Filed under: General | Etiquetas: Abby Washford, Abigail Washford, catastrophic, CDC, Centers for Disease Control, Donald Shepherd, emergency, emergency response, H1N1, healthcare crises, masks or gloves, medical information, Medical Response to Outbreaks, medication, National Respiratory and Enteric Virus Surveillance System, NREVSS, Outbreaks, Pandemics, public alerts, Public Health, standardized health records, WHO, World Health Organization, World Public Health Systems
por Abigail Washford (firstname.lastname@example.org)
Pandemics of any treatable disease can be catastrophic when not contained quickly. Early detection is key to stemming the spread of disease and treating patients who have already contracted the illness. While highly developed countries are best at responding to large outbreaks using advanced communication infrastructure and systems that catalogue and relay medical information, lesser-developed countries still look to improve their emergency response during healthcare crises in several important areas.
A lack of information drives much of the problem in third-world countries suffering from widespread diseases. Many times, people don’t know to watch for the symptoms or to protect themselves against potentially harmful situations. When treating infected patients, doctors and nurses are often forced to work with limited information. If the disease is fairly new or unknown in that part of the world, they may have little training and few resources specific to that problem.
In developed countries, the ability to warn others about the disease is essential to saving lives. For example, during the 2009 H1N1 pandemic in the U.S., the Centers for Disease Control (CDC) alerted the public about both the symptoms and dangers. The World Health Organization (WHO) and the National Respiratory and Enteric Virus Surveillance System (NREVSS) provided weekly virological updates about the disease progression, reported cases and resulting deaths. This information was invaluable for communities in treating and containing the infection before it could spread further.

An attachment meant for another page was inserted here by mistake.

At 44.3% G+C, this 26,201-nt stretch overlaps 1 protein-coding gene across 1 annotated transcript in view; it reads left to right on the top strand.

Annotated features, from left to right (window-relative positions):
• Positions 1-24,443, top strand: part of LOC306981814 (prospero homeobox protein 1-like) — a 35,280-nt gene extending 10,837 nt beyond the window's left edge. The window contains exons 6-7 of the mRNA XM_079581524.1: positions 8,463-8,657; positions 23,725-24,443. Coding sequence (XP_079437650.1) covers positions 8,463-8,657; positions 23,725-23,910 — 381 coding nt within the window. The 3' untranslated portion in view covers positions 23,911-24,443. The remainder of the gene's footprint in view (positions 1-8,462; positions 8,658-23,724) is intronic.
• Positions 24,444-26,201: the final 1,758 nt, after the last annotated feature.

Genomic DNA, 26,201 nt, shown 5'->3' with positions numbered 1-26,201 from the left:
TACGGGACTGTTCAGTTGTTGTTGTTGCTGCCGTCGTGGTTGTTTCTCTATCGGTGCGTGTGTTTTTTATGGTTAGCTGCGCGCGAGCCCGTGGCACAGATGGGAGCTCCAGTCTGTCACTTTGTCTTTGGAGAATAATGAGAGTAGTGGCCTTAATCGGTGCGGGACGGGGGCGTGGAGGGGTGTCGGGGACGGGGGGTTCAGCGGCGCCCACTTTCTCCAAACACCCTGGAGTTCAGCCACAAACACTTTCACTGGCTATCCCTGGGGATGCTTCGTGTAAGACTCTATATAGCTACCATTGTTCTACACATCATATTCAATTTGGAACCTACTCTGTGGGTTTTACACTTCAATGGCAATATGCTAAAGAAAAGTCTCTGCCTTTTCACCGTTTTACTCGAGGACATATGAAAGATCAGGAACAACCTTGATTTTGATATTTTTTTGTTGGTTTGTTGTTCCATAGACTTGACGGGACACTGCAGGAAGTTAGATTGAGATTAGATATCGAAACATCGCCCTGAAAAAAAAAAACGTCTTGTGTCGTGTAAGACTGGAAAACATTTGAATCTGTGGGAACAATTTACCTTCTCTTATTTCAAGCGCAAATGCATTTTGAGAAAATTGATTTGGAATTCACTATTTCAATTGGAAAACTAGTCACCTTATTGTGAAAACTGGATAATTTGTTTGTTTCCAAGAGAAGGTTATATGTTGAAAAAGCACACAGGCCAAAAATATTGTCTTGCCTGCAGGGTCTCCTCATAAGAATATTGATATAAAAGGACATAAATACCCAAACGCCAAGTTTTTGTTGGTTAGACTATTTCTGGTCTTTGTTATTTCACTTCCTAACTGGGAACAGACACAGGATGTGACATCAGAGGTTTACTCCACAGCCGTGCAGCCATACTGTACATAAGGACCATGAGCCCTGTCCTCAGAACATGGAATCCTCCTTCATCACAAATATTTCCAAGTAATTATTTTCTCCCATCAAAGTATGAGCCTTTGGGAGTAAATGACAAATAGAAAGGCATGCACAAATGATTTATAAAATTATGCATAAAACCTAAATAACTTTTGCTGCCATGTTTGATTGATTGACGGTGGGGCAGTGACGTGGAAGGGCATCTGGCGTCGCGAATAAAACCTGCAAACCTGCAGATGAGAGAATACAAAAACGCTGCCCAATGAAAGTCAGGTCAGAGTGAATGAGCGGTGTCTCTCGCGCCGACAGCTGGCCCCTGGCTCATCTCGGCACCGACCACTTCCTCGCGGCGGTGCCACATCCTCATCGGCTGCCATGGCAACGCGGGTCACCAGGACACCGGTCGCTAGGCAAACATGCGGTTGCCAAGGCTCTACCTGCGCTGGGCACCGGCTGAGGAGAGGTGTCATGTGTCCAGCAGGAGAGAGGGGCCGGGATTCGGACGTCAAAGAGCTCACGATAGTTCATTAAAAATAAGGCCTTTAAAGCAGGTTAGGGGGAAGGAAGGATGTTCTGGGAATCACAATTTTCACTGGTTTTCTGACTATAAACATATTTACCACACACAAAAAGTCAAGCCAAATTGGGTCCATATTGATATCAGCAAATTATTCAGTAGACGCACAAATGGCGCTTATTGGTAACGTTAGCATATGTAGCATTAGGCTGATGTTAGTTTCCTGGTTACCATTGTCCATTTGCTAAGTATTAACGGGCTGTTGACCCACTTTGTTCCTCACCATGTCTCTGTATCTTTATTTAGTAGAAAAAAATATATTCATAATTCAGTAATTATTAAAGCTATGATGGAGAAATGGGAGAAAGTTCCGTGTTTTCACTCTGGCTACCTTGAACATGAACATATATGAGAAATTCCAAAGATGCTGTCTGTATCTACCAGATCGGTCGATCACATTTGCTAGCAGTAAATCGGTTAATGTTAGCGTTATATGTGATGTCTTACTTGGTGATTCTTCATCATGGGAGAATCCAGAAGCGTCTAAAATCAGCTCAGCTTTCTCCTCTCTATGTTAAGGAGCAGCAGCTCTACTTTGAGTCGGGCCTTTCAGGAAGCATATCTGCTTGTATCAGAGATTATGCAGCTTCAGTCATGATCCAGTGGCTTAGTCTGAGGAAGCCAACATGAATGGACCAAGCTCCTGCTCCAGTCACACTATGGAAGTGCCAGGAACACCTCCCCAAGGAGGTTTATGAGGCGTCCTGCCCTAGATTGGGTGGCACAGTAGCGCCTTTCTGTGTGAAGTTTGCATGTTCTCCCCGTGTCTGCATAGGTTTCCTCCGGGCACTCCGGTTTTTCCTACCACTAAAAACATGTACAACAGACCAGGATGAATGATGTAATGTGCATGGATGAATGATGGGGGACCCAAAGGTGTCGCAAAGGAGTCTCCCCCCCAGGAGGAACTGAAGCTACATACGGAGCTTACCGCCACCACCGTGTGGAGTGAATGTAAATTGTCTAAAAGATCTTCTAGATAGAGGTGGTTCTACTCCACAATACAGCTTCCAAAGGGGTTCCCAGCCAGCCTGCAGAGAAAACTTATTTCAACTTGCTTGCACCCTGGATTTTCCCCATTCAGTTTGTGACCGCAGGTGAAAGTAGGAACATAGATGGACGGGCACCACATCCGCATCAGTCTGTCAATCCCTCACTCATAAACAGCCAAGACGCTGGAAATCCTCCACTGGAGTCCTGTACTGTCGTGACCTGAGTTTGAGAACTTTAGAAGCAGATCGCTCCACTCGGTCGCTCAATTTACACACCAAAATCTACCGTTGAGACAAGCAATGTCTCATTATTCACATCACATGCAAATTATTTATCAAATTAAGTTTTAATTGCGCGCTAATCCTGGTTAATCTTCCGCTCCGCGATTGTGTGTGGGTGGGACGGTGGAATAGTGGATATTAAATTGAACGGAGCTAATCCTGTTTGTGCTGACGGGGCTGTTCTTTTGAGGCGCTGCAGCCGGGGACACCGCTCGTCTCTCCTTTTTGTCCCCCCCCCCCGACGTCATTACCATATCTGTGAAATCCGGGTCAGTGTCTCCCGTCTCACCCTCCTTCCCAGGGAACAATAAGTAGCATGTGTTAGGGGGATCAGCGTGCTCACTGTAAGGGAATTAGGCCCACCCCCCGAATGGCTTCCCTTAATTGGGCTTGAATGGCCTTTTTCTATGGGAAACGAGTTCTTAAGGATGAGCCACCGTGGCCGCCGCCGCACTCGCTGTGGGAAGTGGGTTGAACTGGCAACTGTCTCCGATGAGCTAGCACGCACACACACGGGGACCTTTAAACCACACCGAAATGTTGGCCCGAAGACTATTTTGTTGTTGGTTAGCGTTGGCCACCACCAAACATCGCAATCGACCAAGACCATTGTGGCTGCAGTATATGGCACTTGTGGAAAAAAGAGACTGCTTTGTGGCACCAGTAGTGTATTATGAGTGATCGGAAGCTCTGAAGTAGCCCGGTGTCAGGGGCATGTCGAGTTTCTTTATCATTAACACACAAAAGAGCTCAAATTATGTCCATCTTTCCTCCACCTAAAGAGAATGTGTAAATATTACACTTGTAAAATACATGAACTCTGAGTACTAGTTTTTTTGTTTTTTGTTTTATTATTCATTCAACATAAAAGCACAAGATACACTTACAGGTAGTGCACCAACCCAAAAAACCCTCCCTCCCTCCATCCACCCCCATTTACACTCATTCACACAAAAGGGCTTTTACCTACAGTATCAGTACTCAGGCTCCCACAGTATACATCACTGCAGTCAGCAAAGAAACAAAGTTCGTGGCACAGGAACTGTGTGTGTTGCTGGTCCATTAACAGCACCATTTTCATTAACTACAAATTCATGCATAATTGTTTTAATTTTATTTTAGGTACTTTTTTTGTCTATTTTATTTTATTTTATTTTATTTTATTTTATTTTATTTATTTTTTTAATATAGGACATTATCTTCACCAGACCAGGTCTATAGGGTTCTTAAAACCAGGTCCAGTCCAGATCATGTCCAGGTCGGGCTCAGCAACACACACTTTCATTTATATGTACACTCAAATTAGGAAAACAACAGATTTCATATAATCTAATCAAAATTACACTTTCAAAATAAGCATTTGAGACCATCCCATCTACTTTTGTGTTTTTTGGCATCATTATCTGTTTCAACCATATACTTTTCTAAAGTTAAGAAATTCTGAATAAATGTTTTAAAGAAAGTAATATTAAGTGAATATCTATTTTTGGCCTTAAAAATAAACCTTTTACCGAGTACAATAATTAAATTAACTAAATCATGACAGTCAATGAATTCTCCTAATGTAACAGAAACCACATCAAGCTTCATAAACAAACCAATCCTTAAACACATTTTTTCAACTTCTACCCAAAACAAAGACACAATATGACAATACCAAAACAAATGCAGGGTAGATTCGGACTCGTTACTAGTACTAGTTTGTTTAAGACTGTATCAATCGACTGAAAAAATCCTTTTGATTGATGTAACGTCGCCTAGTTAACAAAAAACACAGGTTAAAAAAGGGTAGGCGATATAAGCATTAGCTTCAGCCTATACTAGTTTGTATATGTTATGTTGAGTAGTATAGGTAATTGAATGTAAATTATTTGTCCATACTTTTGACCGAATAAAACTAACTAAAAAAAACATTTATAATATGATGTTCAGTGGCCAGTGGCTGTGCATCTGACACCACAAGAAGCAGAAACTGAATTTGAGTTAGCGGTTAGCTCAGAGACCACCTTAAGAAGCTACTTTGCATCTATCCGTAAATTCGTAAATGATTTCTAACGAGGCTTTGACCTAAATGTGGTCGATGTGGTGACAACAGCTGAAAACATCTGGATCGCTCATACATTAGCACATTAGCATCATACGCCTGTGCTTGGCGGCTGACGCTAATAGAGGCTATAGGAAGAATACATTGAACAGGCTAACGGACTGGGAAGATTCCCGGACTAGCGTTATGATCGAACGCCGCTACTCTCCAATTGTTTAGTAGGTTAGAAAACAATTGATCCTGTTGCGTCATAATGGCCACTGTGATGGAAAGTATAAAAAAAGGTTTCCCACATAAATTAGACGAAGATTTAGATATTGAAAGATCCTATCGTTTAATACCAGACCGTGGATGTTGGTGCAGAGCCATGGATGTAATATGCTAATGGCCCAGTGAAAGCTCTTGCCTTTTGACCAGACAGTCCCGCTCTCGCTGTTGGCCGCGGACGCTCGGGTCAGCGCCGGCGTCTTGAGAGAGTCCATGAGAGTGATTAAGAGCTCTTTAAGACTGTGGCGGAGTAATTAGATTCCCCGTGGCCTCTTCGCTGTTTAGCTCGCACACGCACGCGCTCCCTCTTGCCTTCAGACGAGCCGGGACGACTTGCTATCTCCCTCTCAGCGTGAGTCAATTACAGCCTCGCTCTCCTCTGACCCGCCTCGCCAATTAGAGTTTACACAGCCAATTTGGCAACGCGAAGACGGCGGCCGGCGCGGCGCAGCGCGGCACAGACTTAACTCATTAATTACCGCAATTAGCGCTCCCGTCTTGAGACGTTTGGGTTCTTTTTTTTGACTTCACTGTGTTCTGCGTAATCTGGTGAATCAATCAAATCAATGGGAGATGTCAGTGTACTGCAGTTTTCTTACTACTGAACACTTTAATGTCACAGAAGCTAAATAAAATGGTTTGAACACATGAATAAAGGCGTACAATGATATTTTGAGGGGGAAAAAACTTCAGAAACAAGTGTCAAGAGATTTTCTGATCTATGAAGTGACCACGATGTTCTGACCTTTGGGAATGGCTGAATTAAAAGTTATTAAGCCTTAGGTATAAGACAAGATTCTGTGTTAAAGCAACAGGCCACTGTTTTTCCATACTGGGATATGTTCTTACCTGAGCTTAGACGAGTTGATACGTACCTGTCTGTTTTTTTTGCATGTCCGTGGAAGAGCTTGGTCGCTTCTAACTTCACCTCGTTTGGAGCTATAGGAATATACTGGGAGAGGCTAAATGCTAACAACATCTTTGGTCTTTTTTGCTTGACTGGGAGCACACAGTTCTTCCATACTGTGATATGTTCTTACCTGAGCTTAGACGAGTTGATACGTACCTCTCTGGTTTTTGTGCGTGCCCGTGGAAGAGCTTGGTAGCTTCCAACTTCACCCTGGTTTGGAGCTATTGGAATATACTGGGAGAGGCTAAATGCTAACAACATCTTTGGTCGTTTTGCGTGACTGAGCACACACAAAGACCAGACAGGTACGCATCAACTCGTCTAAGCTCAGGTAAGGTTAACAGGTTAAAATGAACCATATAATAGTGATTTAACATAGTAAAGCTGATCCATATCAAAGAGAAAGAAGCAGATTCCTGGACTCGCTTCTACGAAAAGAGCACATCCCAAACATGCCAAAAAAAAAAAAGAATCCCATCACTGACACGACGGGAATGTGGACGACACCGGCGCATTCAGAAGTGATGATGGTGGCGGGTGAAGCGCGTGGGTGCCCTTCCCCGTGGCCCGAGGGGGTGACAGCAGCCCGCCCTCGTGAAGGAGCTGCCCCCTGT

Many smaller countries, however, lack the funds to monitor and prevent diseases before they spread. When Puerto Rico was struck by the dengue fever this year, the country did not have much money to invest in prevention. Donald Shepherd, who studied the economic impact of dengue fever on the country, was concerned about the price tag. “The economic cost of dengue averages $40 million per year,” he said. “For the moderate size that Puerto Rico is it’s a substantial amount of money.”
Reports of widespread infections that come from developing countries are, sadly, frequently inaccurate. This arises from the lack of communication among hospitals, standardized health records and information dispersal. Information from industrialized countries can help but often arrives too late; similarly, vaccines might not be targeted for that climate or people group. Some countries do not have the resources to stockpile the needed medications, and once the small supply is gone, they resort to secondary, less effective measures of treatment. In fact, the CDC estimates that 96% of deaths in a future pandemic will come from underdeveloped countries.
But the future is not grim. Making a few key changes will greatly improve the ability of third-world countries to prevent and treat disease outbreaks. The first change is to improve the infrastructure: standardized health records, public alerts and frequent updates from those tracking the disease. Providing better health care is next. Not all hospitals provide face masks or gloves, nor do all of them have sufficient quantities of medication. The last step is improving international support. Epidemics are, by definition, not limited to a particular place, age, race or gender. The international community can do much for itself and its neighbors in assisting the smaller countries in the ways they need most.